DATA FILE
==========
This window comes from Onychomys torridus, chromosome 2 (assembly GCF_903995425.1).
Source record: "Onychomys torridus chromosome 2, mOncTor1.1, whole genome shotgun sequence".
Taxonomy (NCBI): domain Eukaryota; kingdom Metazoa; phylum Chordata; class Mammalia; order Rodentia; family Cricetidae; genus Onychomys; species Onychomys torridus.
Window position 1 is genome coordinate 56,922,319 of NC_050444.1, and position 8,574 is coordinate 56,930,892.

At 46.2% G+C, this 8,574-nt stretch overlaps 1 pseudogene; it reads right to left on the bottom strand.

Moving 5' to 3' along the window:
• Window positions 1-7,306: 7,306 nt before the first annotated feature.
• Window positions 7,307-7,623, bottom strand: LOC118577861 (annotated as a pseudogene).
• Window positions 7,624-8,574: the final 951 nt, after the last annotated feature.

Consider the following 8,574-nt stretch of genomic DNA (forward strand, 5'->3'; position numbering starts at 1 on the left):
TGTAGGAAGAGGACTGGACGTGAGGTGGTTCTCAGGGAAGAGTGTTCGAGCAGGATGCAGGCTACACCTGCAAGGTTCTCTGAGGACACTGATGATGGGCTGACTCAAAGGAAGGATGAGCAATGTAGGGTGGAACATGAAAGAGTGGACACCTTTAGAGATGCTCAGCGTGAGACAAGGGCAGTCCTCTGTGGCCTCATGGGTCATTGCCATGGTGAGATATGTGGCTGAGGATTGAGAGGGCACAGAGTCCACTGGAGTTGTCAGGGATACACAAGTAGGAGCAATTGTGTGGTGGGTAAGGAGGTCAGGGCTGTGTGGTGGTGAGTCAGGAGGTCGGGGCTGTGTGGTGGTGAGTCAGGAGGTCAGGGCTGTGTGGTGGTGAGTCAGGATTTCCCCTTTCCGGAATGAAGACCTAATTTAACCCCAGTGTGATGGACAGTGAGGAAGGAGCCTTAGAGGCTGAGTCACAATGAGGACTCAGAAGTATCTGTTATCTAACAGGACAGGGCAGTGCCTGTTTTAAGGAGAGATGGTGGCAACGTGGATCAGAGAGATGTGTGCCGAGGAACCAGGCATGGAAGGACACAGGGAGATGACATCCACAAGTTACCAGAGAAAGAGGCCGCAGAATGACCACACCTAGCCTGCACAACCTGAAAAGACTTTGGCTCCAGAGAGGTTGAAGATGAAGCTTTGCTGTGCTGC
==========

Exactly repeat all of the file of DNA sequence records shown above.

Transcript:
This window comes from Onychomys torridus, chromosome 2 (assembly GCF_903995425.1).
Source record: "Onychomys torridus chromosome 2, mOncTor1.1, whole genome shotgun sequence".
Taxonomy (NCBI): domain Eukaryota; kingdom Metazoa; phylum Chordata; class Mammalia; order Rodentia; family Cricetidae; genus Onychomys; species Onychomys torridus.
Window position 1 is genome coordinate 56,922,319 of NC_050444.1, and position 8,574 is coordinate 56,930,892.

At 46.2% G+C, this 8,574-nt stretch overlaps 1 pseudogene; it reads right to left on the bottom strand.

Moving 5' to 3' along the window:
• Window positions 1-7,306: 7,306 nt before the first annotated feature.
• Window positions 7,307-7,623, bottom strand: LOC118577861 (annotated as a pseudogene).
• Window positions 7,624-8,574: the final 951 nt, after the last annotated feature.

Consider the following 8,574-nt stretch of genomic DNA (forward strand, 5'->3'; position numbering starts at 1 on the left):
TGTAGGAAGAGGACTGGACGTGAGGTGGTTCTCAGGGAAGAGTGTTCGAGCAGGATGCAGGCTACACCTGCAAGGTTCTCTGAGGACACTGATGATGGGCTGACTCAAAGGAAGGATGAGCAATGTAGGGTGGAACATGAAAGAGTGGACACCTTTAGAGATGCTCAGCGTGAGACAAGGGCAGTCCTCTGTGGCCTCATGGGTCATTGCCATGGTGAGATATGTGGCTGAGGATTGAGAGGGCACAGAGTCCACTGGAGTTGTCAGGGATACACAAGTAGGAGCAATTGTGTGGTGGGTAAGGAGGTCAGGGCTGTGTGGTGGTGAGTCAGGAGGTCGGGGCTGTGTGGTGGTGAGTCAGGAGGTCAGGGCTGTGTGGTGGTGAGTCAGGATTTCCCCTTTCCGGAATGAAGACCTAATTTAACCCCAGTGTGATGGACAGTGAGGAAGGAGCCTTAGAGGCTGAGTCACAATGAGGACTCAGAAGTATCTGTTATCTAACAGGACAGGGCAGTGCCTGTTTTAAGGAGAGATGGTGGCAACGTGGATCAGAGAGATGTGTGCCGAGGAACCAGGCATGGAAGGACACAGGGAGATGACATCCACAAGTTACCAGAGAAAGAGGCCGCAGAATGACCACACCTAGCCTGCACAACCTGAAAAGACTTTGGCTCCAGAGAGGTTGAAGATGAAGCTTTGCTGTGCTGC